In a shocking accident around four years ago, two teen boys who were only 14 and 19 were working at a grain facility in Mount Carroll, Illinois. Instructed by their employer to enter a grain bin and try to get clumps of corn to break up, they went inside. They fell into the grain funnel and wound up literally being buried in corn, suffocating and suffering painful compression marks on their battered bodies. Their deaths prompted actions leading to awards of $8 million each to their two families for their wrongful deaths.
An investigation after the fact by an agency of the U.S. Labor Department found that the company neglected to train the teens it hired, should have given them safety harnesses to use while working in precarious positions, such as inside the grain bins, and did not try to scope out an adequate plan for how to cope with such emergencies. As a consequence, the teens lay under the fallen corn for literally hours until personnel could finally dig out their cold and lifeless corpses.
A jury made the two $8 million wrongful death awards against the company that was renting the grain bin at the time of the accident. A third man, involved in the accident, too, but who managed to somehow survive, was awarded $875,000 in damages. The money awarded to the families, of course, will never bring back their precious loved ones, nor does the award to the surviving victim adequately compensate him for his horrible ordeal.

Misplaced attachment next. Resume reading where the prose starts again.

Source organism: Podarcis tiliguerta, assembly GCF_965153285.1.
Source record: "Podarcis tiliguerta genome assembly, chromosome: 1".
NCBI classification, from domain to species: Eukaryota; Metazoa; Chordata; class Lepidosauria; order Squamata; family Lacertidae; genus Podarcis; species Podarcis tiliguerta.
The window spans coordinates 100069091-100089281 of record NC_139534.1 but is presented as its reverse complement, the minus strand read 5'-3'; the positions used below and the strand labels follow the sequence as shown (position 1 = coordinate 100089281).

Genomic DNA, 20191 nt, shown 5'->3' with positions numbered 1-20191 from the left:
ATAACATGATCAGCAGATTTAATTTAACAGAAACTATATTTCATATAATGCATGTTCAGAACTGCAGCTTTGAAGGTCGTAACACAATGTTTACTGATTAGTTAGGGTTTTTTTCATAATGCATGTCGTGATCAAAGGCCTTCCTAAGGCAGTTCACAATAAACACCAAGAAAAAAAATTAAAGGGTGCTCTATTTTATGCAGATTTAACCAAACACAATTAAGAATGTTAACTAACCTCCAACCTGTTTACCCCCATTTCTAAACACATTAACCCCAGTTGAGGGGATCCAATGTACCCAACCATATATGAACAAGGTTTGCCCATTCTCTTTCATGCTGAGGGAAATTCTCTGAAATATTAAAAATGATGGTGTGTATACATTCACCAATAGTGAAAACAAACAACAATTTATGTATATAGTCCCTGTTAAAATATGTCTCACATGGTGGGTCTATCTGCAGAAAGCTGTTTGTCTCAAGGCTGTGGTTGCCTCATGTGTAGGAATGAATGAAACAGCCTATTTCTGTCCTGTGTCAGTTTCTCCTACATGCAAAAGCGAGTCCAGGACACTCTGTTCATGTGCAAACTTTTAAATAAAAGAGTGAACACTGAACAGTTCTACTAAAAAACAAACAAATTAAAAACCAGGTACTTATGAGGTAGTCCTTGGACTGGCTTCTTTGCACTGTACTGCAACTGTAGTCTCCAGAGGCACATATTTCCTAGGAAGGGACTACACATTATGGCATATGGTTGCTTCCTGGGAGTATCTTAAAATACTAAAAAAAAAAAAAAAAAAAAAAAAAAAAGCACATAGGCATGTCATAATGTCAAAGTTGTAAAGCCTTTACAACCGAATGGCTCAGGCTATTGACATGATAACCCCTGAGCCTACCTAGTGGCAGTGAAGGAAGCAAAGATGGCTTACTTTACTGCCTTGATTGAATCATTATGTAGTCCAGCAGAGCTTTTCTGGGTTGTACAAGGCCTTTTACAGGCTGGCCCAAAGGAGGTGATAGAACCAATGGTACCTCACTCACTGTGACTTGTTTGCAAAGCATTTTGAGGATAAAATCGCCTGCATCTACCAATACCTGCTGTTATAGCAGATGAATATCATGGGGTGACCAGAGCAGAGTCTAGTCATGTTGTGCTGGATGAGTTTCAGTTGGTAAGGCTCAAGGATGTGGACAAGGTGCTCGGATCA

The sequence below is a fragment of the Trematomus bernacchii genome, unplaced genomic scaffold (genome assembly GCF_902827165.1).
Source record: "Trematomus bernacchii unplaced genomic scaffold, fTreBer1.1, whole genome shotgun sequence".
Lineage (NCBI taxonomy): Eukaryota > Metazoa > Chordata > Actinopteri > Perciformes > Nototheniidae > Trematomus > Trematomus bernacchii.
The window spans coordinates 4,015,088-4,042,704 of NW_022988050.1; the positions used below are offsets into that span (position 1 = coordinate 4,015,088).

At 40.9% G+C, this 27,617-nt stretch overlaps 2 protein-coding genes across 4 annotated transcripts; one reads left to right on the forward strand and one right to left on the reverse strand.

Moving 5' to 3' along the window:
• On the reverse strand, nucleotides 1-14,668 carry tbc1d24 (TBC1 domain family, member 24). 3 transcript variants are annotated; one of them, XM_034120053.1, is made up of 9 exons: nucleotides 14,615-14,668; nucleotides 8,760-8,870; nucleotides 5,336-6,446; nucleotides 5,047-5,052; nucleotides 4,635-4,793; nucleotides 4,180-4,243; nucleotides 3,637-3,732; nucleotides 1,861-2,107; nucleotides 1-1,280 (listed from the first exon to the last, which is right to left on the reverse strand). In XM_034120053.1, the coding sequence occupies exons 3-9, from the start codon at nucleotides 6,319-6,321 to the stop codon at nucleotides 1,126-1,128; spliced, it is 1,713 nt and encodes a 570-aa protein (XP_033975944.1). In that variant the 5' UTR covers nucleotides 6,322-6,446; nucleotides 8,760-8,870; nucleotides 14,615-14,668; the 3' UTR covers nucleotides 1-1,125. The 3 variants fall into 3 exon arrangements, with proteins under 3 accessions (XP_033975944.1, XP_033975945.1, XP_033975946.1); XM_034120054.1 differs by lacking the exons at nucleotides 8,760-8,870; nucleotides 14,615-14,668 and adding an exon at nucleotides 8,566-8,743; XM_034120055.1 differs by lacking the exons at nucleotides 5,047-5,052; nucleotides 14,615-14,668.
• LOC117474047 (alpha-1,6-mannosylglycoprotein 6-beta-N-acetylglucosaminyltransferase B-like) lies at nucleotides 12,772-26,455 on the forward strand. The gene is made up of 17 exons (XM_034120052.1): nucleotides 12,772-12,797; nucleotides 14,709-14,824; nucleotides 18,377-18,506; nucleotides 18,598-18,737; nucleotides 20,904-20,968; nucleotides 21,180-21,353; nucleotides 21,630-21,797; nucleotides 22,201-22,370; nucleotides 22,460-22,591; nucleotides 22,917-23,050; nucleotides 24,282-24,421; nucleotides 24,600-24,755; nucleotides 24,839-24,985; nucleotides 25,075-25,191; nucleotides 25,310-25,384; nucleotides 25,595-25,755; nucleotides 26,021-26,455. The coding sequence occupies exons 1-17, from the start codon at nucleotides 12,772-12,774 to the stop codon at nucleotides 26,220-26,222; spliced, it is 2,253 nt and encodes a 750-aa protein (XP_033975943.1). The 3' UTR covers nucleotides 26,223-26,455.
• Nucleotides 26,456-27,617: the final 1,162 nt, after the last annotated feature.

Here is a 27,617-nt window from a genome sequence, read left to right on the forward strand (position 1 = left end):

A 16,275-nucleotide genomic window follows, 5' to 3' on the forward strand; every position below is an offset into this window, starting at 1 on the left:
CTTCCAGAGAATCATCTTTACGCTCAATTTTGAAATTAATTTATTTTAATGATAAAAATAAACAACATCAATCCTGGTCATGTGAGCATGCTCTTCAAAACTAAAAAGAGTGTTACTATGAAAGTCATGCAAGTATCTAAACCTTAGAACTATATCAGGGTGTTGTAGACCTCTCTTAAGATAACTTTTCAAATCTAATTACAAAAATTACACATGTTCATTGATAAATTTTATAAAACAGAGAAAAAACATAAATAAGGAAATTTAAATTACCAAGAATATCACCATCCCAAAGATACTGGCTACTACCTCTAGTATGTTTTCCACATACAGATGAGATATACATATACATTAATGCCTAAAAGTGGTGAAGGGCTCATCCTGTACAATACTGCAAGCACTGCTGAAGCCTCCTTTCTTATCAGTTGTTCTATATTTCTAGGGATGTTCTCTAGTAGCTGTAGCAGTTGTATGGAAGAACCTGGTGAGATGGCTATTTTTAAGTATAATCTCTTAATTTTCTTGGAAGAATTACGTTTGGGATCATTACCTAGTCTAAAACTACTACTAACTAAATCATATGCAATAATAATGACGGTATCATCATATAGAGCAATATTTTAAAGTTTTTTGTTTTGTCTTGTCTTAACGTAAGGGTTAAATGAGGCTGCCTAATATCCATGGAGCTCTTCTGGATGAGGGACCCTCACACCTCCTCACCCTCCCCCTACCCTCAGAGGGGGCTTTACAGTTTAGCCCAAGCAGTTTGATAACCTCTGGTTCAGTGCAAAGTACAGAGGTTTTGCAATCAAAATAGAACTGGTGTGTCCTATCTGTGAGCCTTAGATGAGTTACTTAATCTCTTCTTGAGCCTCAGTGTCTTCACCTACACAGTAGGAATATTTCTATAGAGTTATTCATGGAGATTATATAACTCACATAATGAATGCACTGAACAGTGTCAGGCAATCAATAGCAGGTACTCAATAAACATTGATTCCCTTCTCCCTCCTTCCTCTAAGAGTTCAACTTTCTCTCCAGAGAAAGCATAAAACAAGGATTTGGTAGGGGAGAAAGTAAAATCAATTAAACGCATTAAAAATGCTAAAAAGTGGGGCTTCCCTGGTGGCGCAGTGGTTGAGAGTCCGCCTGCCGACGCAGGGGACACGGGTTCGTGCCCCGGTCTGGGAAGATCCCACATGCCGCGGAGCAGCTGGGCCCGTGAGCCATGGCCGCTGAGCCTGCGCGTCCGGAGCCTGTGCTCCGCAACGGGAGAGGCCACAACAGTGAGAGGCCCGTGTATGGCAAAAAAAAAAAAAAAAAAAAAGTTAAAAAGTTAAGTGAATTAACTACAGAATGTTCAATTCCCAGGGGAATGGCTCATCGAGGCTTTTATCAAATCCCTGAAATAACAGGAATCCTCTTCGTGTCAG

But those responsible for such senseless tragedies certainly should justly bear the economic burden. Additionally, such awards help to send a message to reckless businesses that endanger employees, including relatively helpless teens, that such irresponsible conduct comes at a price. If it helps to deter one similar accident in the future, the victims and their families have performed a service to the community.
Source: Chicago Tribune, "Families of grain bin victims hope lawsuit victory brings change" Jennifer Delgado, Feb. 08, 2014